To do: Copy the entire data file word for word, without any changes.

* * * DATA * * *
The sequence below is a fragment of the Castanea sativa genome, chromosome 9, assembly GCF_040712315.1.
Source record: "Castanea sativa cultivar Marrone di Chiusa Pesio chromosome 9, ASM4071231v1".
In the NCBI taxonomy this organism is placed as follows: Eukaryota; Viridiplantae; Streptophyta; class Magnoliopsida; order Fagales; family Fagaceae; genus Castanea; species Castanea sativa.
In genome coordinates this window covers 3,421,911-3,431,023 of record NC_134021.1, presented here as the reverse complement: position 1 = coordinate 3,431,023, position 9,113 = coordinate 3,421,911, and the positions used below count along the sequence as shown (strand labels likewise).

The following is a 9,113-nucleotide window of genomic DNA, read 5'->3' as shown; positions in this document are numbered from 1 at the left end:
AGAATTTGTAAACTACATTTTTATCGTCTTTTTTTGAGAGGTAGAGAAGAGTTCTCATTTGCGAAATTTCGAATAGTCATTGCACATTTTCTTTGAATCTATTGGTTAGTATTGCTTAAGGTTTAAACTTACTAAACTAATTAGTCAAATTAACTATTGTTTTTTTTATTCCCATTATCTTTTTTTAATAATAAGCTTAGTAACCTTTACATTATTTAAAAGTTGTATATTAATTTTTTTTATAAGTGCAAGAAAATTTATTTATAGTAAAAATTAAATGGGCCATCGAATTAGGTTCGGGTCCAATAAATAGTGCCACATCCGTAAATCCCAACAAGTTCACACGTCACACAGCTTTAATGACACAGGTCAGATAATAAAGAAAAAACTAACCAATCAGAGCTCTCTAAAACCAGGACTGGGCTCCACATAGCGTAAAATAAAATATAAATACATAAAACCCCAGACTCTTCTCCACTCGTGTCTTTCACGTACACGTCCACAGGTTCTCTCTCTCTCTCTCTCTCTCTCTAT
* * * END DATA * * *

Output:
The sequence below is a fragment of the Castanea sativa genome, chromosome 9, assembly GCF_040712315.1.
Source record: "Castanea sativa cultivar Marrone di Chiusa Pesio chromosome 9, ASM4071231v1".
In the NCBI taxonomy this organism is placed as follows: Eukaryota; Viridiplantae; Streptophyta; class Magnoliopsida; order Fagales; family Fagaceae; genus Castanea; species Castanea sativa.
In genome coordinates this window covers 3,421,911-3,431,023 of record NC_134021.1, presented here as the reverse complement: position 1 = coordinate 3,431,023, position 9,113 = coordinate 3,421,911, and the positions used below count along the sequence as shown (strand labels likewise).

The following is a 9,113-nucleotide window of genomic DNA, read 5'->3' as shown; positions in this document are numbered from 1 at the left end:
AGAATTTGTAAACTACATTTTTATCGTCTTTTTTTGAGAGGTAGAGAAGAGTTCTCATTTGCGAAATTTCGAATAGTCATTGCACATTTTCTTTGAATCTATTGGTTAGTATTGCTTAAGGTTTAAACTTACTAAACTAATTAGTCAAATTAACTATTGTTTTTTTTATTCCCATTATCTTTTTTTAATAATAAGCTTAGTAACCTTTACATTATTTAAAAGTTGTATATTAATTTTTTTTATAAGTGCAAGAAAATTTATTTATAGTAAAAATTAAATGGGCCATCGAATTAGGTTCGGGTCCAATAAATAGTGCCACATCCGTAAATCCCAACAAGTTCACACGTCACACAGCTTTAATGACACAGGTCAGATAATAAAGAAAAAACTAACCAATCAGAGCTCTCTAAAACCAGGACTGGGCTCCACATAGCGTAAAATAAAATATAAATACATAAAACCCCAGACTCTTCTCCACTCGTGTCTTTCACGTACACGTCCACAGGTTCTCTCTCTCTCTCTCTCTCTCTCTAT